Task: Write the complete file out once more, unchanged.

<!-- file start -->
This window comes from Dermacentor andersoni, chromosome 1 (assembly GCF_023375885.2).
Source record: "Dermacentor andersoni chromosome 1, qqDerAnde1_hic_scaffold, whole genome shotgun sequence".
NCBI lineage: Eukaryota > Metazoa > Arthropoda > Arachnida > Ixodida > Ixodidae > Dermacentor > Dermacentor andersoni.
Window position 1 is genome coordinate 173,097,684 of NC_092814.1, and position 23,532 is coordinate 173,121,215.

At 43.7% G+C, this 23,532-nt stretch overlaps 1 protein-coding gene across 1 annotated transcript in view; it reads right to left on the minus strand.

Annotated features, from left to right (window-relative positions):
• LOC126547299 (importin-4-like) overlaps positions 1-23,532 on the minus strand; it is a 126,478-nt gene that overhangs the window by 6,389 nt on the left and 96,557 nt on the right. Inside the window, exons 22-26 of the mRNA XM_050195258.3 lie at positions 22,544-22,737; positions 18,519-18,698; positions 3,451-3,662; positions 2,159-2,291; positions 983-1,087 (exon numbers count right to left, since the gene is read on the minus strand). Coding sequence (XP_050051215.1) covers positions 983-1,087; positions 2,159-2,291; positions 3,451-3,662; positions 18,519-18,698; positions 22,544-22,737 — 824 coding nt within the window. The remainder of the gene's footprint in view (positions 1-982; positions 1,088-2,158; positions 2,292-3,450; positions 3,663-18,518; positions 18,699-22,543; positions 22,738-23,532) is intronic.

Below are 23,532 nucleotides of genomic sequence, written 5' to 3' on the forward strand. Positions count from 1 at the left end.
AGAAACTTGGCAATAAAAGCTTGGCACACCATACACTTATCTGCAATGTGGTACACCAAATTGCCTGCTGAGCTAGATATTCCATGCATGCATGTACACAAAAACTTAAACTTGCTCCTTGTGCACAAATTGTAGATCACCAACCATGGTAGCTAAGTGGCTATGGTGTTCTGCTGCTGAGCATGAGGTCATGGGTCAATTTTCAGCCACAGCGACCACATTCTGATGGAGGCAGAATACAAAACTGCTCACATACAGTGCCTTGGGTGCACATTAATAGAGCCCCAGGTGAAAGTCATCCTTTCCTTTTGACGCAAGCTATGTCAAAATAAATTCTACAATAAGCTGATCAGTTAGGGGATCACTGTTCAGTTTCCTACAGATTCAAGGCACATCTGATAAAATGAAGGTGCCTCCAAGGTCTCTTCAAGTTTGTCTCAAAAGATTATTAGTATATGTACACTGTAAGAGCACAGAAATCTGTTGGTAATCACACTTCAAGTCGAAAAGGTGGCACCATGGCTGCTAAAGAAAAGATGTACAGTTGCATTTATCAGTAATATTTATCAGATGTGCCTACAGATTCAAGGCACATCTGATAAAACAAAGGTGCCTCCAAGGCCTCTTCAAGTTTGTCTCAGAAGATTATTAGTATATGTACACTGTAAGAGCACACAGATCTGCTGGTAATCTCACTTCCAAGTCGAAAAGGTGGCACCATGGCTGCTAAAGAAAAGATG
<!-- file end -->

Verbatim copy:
This window comes from Dermacentor andersoni, chromosome 1 (assembly GCF_023375885.2).
Source record: "Dermacentor andersoni chromosome 1, qqDerAnde1_hic_scaffold, whole genome shotgun sequence".
NCBI lineage: Eukaryota > Metazoa > Arthropoda > Arachnida > Ixodida > Ixodidae > Dermacentor > Dermacentor andersoni.
Window position 1 is genome coordinate 173,097,684 of NC_092814.1, and position 23,532 is coordinate 173,121,215.

At 43.7% G+C, this 23,532-nt stretch overlaps 1 protein-coding gene across 1 annotated transcript in view; it reads right to left on the minus strand.

Annotated features, from left to right (window-relative positions):
• LOC126547299 (importin-4-like) overlaps positions 1-23,532 on the minus strand; it is a 126,478-nt gene that overhangs the window by 6,389 nt on the left and 96,557 nt on the right. Inside the window, exons 22-26 of the mRNA XM_050195258.3 lie at positions 22,544-22,737; positions 18,519-18,698; positions 3,451-3,662; positions 2,159-2,291; positions 983-1,087 (exon numbers count right to left, since the gene is read on the minus strand). Coding sequence (XP_050051215.1) covers positions 983-1,087; positions 2,159-2,291; positions 3,451-3,662; positions 18,519-18,698; positions 22,544-22,737 — 824 coding nt within the window. The remainder of the gene's footprint in view (positions 1-982; positions 1,088-2,158; positions 2,292-3,450; positions 3,663-18,518; positions 18,699-22,543; positions 22,738-23,532) is intronic.

Below are 23,532 nucleotides of genomic sequence, written 5' to 3' on the forward strand. Positions count from 1 at the left end.
AGAAACTTGGCAATAAAAGCTTGGCACACCATACACTTATCTGCAATGTGGTACACCAAATTGCCTGCTGAGCTAGATATTCCATGCATGCATGTACACAAAAACTTAAACTTGCTCCTTGTGCACAAATTGTAGATCACCAACCATGGTAGCTAAGTGGCTATGGTGTTCTGCTGCTGAGCATGAGGTCATGGGTCAATTTTCAGCCACAGCGACCACATTCTGATGGAGGCAGAATACAAAACTGCTCACATACAGTGCCTTGGGTGCACATTAATAGAGCCCCAGGTGAAAGTCATCCTTTCCTTTTGACGCAAGCTATGTCAAAATAAATTCTACAATAAGCTGATCAGTTAGGGGATCACTGTTCAGTTTCCTACAGATTCAAGGCACATCTGATAAAATGAAGGTGCCTCCAAGGTCTCTTCAAGTTTGTCTCAAAAGATTATTAGTATATGTACACTGTAAGAGCACAGAAATCTGTTGGTAATCACACTTCAAGTCGAAAAGGTGGCACCATGGCTGCTAAAGAAAAGATGTACAGTTGCATTTATCAGTAATATTTATCAGATGTGCCTACAGATTCAAGGCACATCTGATAAAACAAAGGTGCCTCCAAGGCCTCTTCAAGTTTGTCTCAGAAGATTATTAGTATATGTACACTGTAAGAGCACACAGATCTGCTGGTAATCTCACTTCCAAGTCGAAAAGGTGGCACCATGGCTGCTAAAGAAAAGATG